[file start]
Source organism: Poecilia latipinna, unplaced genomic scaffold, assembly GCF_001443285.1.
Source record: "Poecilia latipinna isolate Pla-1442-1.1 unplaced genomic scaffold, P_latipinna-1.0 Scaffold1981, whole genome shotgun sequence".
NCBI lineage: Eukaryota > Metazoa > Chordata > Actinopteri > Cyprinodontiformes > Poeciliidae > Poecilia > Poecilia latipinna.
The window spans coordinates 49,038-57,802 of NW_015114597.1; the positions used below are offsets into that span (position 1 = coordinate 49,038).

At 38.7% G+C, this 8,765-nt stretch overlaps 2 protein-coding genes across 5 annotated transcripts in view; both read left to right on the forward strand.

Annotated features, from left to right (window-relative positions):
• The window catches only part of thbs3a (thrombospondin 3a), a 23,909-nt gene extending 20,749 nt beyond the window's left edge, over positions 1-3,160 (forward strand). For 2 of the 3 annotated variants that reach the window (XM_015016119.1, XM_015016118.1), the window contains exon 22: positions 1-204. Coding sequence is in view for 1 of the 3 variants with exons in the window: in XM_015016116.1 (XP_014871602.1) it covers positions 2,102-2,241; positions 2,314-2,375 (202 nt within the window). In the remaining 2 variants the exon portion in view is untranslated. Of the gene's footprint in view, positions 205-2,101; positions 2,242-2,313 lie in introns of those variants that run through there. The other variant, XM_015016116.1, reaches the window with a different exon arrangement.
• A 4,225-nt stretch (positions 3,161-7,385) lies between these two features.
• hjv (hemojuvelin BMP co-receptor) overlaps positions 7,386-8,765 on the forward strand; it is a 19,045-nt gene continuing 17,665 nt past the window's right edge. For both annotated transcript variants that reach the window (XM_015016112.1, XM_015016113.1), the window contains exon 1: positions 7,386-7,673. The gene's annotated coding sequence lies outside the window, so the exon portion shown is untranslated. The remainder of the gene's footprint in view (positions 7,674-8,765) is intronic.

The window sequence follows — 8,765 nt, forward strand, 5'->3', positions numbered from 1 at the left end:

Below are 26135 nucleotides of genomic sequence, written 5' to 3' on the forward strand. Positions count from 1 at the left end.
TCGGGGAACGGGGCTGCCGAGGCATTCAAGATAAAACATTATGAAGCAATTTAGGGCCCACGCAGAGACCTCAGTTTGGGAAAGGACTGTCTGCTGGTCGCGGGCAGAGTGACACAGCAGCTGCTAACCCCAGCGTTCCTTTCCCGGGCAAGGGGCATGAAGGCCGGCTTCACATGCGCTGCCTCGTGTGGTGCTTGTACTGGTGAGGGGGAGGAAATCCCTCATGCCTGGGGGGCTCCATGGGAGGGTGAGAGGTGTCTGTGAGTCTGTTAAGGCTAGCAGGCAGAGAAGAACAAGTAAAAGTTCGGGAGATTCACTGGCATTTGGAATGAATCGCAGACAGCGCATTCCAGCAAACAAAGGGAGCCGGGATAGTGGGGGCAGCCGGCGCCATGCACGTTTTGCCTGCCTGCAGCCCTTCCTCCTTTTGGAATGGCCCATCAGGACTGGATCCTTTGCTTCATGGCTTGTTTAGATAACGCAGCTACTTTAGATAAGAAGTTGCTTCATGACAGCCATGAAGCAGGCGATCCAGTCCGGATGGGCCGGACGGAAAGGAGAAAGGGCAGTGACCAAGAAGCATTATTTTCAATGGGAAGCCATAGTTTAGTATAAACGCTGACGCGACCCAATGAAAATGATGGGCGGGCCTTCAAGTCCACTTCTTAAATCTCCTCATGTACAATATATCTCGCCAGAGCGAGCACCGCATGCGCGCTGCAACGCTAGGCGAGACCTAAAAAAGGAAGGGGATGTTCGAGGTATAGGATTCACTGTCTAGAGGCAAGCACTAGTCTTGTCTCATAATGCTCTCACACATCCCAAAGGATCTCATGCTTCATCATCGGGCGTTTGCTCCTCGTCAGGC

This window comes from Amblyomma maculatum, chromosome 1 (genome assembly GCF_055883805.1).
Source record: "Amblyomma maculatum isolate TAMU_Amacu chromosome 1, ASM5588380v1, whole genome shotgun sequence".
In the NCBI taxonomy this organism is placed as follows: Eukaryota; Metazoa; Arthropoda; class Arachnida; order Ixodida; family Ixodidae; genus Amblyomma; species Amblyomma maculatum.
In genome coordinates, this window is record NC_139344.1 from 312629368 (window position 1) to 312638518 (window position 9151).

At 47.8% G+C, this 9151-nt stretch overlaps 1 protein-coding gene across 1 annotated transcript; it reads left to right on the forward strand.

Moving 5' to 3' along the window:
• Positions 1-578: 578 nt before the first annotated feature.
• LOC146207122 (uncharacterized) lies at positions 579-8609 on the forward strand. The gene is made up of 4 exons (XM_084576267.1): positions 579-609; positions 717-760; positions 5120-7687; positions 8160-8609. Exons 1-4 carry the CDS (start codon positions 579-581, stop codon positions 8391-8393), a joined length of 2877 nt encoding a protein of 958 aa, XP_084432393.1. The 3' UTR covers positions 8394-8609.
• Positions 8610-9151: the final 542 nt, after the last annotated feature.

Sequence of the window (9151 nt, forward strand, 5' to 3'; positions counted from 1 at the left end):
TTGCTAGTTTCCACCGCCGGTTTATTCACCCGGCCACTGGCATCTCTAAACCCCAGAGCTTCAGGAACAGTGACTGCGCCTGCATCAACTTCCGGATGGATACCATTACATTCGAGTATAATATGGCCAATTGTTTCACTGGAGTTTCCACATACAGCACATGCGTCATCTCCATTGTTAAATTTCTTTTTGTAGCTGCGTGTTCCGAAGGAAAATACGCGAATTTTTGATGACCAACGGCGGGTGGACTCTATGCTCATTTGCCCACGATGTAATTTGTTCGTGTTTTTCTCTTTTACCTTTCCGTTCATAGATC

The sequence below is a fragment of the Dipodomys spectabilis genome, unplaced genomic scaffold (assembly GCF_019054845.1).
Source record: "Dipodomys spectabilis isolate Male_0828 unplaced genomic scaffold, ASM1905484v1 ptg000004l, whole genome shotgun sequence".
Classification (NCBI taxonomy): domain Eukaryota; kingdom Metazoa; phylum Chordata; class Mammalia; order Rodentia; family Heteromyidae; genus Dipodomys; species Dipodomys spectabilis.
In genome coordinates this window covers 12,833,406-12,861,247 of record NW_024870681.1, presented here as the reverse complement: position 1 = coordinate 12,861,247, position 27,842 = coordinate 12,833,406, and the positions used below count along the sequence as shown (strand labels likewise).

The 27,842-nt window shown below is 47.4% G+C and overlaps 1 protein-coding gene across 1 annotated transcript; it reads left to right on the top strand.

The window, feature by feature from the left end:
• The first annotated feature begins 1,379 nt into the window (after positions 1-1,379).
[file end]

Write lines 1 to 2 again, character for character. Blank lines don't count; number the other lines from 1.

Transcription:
Source organism: Poecilia latipinna, unplaced genomic scaffold, assembly GCF_001443285.1.
Source record: "Poecilia latipinna isolate Pla-1442-1.1 unplaced genomic scaffold, P_latipinna-1.0 Scaffold1981, whole genome shotgun sequence".